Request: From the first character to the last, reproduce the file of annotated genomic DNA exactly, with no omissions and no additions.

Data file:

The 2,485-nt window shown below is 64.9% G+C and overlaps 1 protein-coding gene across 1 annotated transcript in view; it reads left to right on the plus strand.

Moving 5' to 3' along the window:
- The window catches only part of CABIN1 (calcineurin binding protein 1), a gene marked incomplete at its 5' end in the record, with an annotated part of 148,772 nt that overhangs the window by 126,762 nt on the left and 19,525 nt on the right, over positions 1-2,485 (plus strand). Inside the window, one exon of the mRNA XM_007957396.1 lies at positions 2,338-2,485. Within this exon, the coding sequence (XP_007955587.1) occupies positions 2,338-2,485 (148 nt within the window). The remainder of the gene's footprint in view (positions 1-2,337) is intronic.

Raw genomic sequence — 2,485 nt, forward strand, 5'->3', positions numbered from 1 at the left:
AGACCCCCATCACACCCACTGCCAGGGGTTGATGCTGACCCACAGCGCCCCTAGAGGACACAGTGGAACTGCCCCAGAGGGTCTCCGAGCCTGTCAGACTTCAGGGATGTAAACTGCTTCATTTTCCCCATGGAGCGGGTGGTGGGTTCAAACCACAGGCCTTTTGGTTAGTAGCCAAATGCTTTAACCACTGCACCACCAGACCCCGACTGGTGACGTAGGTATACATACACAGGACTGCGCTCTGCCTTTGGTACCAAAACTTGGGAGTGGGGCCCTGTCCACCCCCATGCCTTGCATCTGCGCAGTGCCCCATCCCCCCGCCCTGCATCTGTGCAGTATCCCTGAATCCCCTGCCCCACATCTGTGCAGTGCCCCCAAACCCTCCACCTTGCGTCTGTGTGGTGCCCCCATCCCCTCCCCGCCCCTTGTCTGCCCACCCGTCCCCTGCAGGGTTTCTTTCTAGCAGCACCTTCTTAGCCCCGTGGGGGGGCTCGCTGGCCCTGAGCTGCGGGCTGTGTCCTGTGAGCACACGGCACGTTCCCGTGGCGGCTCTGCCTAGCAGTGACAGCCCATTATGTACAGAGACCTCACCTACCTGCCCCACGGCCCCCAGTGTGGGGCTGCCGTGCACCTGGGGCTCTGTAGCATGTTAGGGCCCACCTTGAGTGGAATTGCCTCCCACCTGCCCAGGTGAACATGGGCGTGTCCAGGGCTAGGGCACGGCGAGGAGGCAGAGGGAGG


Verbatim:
The 2,485-nt window shown below is 64.9% G+C and overlaps 1 protein-coding gene across 1 annotated transcript in view; it reads left to right on the plus strand.

Moving 5' to 3' along the window:
- The window catches only part of CABIN1 (calcineurin binding protein 1), a gene marked incomplete at its 5' end in the record, with an annotated part of 148,772 nt that overhangs the window by 126,762 nt on the left and 19,525 nt on the right, over positions 1-2,485 (plus strand). Inside the window, one exon of the mRNA XM_007957396.1 lies at positions 2,338-2,485. Within this exon, the coding sequence (XP_007955587.1) occupies positions 2,338-2,485 (148 nt within the window). The remainder of the gene's footprint in view (positions 1-2,337) is intronic.

Raw genomic sequence — 2,485 nt, forward strand, 5'->3', positions numbered from 1 at the left:
AGACCCCCATCACACCCACTGCCAGGGGTTGATGCTGACCCACAGCGCCCCTAGAGGACACAGTGGAACTGCCCCAGAGGGTCTCCGAGCCTGTCAGACTTCAGGGATGTAAACTGCTTCATTTTCCCCATGGAGCGGGTGGTGGGTTCAAACCACAGGCCTTTTGGTTAGTAGCCAAATGCTTTAACCACTGCACCACCAGACCCCGACTGGTGACGTAGGTATACATACACAGGACTGCGCTCTGCCTTTGGTACCAAAACTTGGGAGTGGGGCCCTGTCCACCCCCATGCCTTGCATCTGCGCAGTGCCCCATCCCCCCGCCCTGCATCTGTGCAGTATCCCTGAATCCCCTGCCCCACATCTGTGCAGTGCCCCCAAACCCTCCACCTTGCGTCTGTGTGGTGCCCCCATCCCCTCCCCGCCCCTTGTCTGCCCACCCGTCCCCTGCAGGGTTTCTTTCTAGCAGCACCTTCTTAGCCCCGTGGGGGGGCTCGCTGGCCCTGAGCTGCGGGCTGTGTCCTGTGAGCACACGGCACGTTCCCGTGGCGGCTCTGCCTAGCAGTGACAGCCCATTATGTACAGAGACCTCACCTACCTGCCCCACGGCCCCCAGTGTGGGGCTGCCGTGCACCTGGGGCTCTGTAGCATGTTAGGGCCCACCTTGAGTGGAATTGCCTCCCACCTGCCCAGGTGAACATGGGCGTGTCCAGGGCTAGGGCACGGCGAGGAGGCAGAGGGAGG